Here’s What’s Wrong With The Citizenship Amendment Act And NRC

NRC in Assam enlisted 19 lakhs immigrants in India; out of which, 5 lakhs were Hindus and the rest were Muslims. In what seemed to be a hidden agenda, the BJP enunciated that they would ensure the protection/citizenship of Hindus. Although, the government claimed that CAB and NRC are not inter-related to each other; apparently they are!
The government has deliberately excluded the Muslims and promises to provide citizenship to those people (from Hindu, Sikh, Christian and Parsi communities) who came to India, before 2014 – from Afghanistan, Pakistan and Bangladesh. Their argument is that these minorities face persecution in the above-mentioned countries.
But, even Tamils, Sinhals, and Rohingyas face the same persecution; then why have they not been included in the CAB (now an Act)?
People have been protesting the Citizenship Amendment Bill throughout the country.
It is because of the fallacy that Muslims (immigrants) can get sheltered in these countries. Before initiating NRC and after concluding NRC, the Indian government has not talked to any of these countries (Bangladesh/Pakistan/Afghanistan). So now, as the bill becomes an Act, will Muslim immigrants be put in detention camps? Isn’t it the Chinese strategy to put Muslims in detention camps?
One very interesting thing, which has been faded by the vapour of the CAB, is the economic crisis of India. India is at a 45 year high of unemployment, as per the labour ministry, and some scholars suggest that it is a situation of stagflation, seeing the consecutive reduction in the GDP from 8.1 to 4.5 as in the recent CSO report.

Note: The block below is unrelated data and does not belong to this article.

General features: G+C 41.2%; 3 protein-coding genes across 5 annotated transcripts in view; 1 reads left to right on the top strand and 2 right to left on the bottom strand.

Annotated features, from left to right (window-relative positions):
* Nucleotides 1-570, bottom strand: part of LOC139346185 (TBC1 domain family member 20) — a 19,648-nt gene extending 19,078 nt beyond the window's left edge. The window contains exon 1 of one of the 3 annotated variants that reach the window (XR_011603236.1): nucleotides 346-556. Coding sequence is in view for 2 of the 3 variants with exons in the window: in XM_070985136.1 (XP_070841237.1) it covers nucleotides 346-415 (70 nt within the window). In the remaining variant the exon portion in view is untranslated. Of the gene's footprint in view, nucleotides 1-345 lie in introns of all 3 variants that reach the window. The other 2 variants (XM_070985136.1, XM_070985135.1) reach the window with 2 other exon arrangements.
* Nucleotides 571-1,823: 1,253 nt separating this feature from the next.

Also, the Global Hunger Index Report shows India ranks 102nd. It should be noted, India ranked poorly for consecutive years in the same report. Furthermore, the recent national crime record bureau released a report, regarding crime data, which shows that rape cases, violence against women, and people from the Dalits community have increased. This shows us that India is facing severe crises in multiple dimensions, and NRC/CAB are another one to add to the list.
India was never a country of pluralism, rather multiculturism, and flourished on this foundation. Is the new Act not a hit on India’s multiculturalism and diversity? India has adopted the concept of positive secularism; but making people homeless, and stateless, whether they are children or women and making them vulnerable to crime, poverty, disease, and illiteracy is positive discrimination! Also, secularism does not legitimise citizenship on the basis of religion.
While the Citizenship Amendment Bill was being debated in the parliament, several arguments were raised against the three neighbours of India – it was suggested that these three countries are Islamic and they persecute the minorities. But, did our parliamentarians forget or are they unaware, that Bangladesh, despite being a Muslim majority country, is a secular, democratic and republic country?
Also, Bangladesh and India shared positive ties since 1971. Is it plausible to keep both the west-east fronts of India hostile, after all, the Asian century is about to knock on the door; isn’t it insane?
A nationwide NRC is rumoured and it has been predicted that it will cost about 4,000 crores (our GDP is at 4.5). This will be a cumbersome process and in Assam’s NRC, lakhs of cases are under the foreigner tribunal; after that, if a person is unable to get justice, then he/she can approach the High Court and the Supreme Court. Please keep in mind, 3.5 crore cases are already pending in the court of law, and recently, we the people of India, praised instant justice in the Hyderabad rape case!
NRC list in Assam is also not less tragic, for instance, the name of our 5th president’s family member is not enlisted in the list (missing). In fact, in some cases, the name of children are missing but parents’ names are there, and vice versa; isn’t it a mess in itself?
So how is a nation-wide NRC feasible?
In conclusion, it is well said, if anything is wrong, then it is completely wrong; and if anything is correct, then it is completely correct – it can’t be half true and half wrong.
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